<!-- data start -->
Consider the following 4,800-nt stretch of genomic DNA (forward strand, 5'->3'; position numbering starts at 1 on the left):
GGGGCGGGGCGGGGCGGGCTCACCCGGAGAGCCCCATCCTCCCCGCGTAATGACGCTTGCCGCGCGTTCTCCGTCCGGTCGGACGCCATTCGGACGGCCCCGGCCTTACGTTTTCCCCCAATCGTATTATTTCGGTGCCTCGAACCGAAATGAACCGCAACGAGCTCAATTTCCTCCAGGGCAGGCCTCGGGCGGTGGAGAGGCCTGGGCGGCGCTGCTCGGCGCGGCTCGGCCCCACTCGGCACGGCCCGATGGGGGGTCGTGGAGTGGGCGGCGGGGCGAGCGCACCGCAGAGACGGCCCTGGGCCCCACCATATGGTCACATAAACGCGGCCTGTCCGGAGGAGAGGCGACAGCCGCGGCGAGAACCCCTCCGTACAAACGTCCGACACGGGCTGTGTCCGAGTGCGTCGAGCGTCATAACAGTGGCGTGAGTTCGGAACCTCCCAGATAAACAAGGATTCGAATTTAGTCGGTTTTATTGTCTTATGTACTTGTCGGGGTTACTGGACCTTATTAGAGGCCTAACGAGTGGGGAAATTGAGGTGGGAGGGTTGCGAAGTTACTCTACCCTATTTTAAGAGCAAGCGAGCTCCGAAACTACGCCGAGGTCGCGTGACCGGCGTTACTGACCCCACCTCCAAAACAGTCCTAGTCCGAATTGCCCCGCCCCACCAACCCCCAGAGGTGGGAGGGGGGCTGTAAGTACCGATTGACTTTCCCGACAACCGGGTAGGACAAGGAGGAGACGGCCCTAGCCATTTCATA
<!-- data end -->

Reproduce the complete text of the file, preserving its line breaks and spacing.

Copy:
Consider the following 4,800-nt stretch of genomic DNA (forward strand, 5'->3'; position numbering starts at 1 on the left):
GGGGCGGGGCGGGGCGGGCTCACCCGGAGAGCCCCATCCTCCCCGCGTAATGACGCTTGCCGCGCGTTCTCCGTCCGGTCGGACGCCATTCGGACGGCCCCGGCCTTACGTTTTCCCCCAATCGTATTATTTCGGTGCCTCGAACCGAAATGAACCGCAACGAGCTCAATTTCCTCCAGGGCAGGCCTCGGGCGGTGGAGAGGCCTGGGCGGCGCTGCTCGGCGCGGCTCGGCCCCACTCGGCACGGCCCGATGGGGGGTCGTGGAGTGGGCGGCGGGGCGAGCGCACCGCAGAGACGGCCCTGGGCCCCACCATATGGTCACATAAACGCGGCCTGTCCGGAGGAGAGGCGACAGCCGCGGCGAGAACCCCTCCGTACAAACGTCCGACACGGGCTGTGTCCGAGTGCGTCGAGCGTCATAACAGTGGCGTGAGTTCGGAACCTCCCAGATAAACAAGGATTCGAATTTAGTCGGTTTTATTGTCTTATGTACTTGTCGGGGTTACTGGACCTTATTAGAGGCCTAACGAGTGGGGAAATTGAGGTGGGAGGGTTGCGAAGTTACTCTACCCTATTTTAAGAGCAAGCGAGCTCCGAAACTACGCCGAGGTCGCGTGACCGGCGTTACTGACCCCACCTCCAAAACAGTCCTAGTCCGAATTGCCCCGCCCCACCAACCCCCAGAGGTGGGAGGGGGGCTGTAAGTACCGATTGACTTTCCCGACAACCGGGTAGGACAAGGAGGAGACGGCCCTAGCCATTTCATA